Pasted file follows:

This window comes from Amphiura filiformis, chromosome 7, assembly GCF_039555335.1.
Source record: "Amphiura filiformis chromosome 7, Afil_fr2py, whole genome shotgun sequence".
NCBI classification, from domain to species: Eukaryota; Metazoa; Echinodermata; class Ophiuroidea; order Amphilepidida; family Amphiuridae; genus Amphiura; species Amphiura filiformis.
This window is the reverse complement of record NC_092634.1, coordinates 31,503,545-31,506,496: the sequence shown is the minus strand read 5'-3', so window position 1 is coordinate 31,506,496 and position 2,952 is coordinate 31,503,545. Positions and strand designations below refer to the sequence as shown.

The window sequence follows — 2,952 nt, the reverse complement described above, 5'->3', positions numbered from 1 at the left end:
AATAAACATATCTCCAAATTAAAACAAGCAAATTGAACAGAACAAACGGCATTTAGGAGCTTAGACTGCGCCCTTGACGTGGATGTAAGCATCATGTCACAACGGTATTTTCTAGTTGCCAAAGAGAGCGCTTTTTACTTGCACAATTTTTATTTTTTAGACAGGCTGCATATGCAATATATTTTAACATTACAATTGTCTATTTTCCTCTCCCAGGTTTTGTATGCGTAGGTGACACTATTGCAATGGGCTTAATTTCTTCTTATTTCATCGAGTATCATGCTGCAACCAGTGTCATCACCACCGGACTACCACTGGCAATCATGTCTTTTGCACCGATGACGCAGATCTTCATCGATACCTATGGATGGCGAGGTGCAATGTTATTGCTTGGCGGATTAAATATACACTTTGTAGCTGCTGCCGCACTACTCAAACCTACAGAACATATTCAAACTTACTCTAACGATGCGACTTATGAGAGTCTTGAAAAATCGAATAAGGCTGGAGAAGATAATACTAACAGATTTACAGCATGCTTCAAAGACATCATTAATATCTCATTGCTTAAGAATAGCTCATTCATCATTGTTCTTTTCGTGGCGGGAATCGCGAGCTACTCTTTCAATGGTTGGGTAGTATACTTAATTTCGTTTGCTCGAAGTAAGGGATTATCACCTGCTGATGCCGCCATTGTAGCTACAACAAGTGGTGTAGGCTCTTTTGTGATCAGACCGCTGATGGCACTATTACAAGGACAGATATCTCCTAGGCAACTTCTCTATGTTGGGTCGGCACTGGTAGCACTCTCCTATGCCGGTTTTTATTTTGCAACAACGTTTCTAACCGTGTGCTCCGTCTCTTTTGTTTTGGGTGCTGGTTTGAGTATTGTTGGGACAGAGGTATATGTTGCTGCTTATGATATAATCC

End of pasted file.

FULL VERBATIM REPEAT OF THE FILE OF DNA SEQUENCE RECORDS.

This window comes from Amphiura filiformis, chromosome 7, assembly GCF_039555335.1.
Source record: "Amphiura filiformis chromosome 7, Afil_fr2py, whole genome shotgun sequence".
NCBI classification, from domain to species: Eukaryota; Metazoa; Echinodermata; class Ophiuroidea; order Amphilepidida; family Amphiuridae; genus Amphiura; species Amphiura filiformis.
This window is the reverse complement of record NC_092634.1, coordinates 31,503,545-31,506,496: the sequence shown is the minus strand read 5'-3', so window position 1 is coordinate 31,506,496 and position 2,952 is coordinate 31,503,545. Positions and strand designations below refer to the sequence as shown.

The window sequence follows — 2,952 nt, the reverse complement described above, 5'->3', positions numbered from 1 at the left end:
AATAAACATATCTCCAAATTAAAACAAGCAAATTGAACAGAACAAACGGCATTTAGGAGCTTAGACTGCGCCCTTGACGTGGATGTAAGCATCATGTCACAACGGTATTTTCTAGTTGCCAAAGAGAGCGCTTTTTACTTGCACAATTTTTATTTTTTAGACAGGCTGCATATGCAATATATTTTAACATTACAATTGTCTATTTTCCTCTCCCAGGTTTTGTATGCGTAGGTGACACTATTGCAATGGGCTTAATTTCTTCTTATTTCATCGAGTATCATGCTGCAACCAGTGTCATCACCACCGGACTACCACTGGCAATCATGTCTTTTGCACCGATGACGCAGATCTTCATCGATACCTATGGATGGCGAGGTGCAATGTTATTGCTTGGCGGATTAAATATACACTTTGTAGCTGCTGCCGCACTACTCAAACCTACAGAACATATTCAAACTTACTCTAACGATGCGACTTATGAGAGTCTTGAAAAATCGAATAAGGCTGGAGAAGATAATACTAACAGATTTACAGCATGCTTCAAAGACATCATTAATATCTCATTGCTTAAGAATAGCTCATTCATCATTGTTCTTTTCGTGGCGGGAATCGCGAGCTACTCTTTCAATGGTTGGGTAGTATACTTAATTTCGTTTGCTCGAAGTAAGGGATTATCACCTGCTGATGCCGCCATTGTAGCTACAACAAGTGGTGTAGGCTCTTTTGTGATCAGACCGCTGATGGCACTATTACAAGGACAGATATCTCCTAGGCAACTTCTCTATGTTGGGTCGGCACTGGTAGCACTCTCCTATGCCGGTTTTTATTTTGCAACAACGTTTCTAACCGTGTGCTCCGTCTCTTTTGTTTTGGGTGCTGGTTTGAGTATTGTTGGGACAGAGGTATATGTTGCTGCTTATGATATAATCC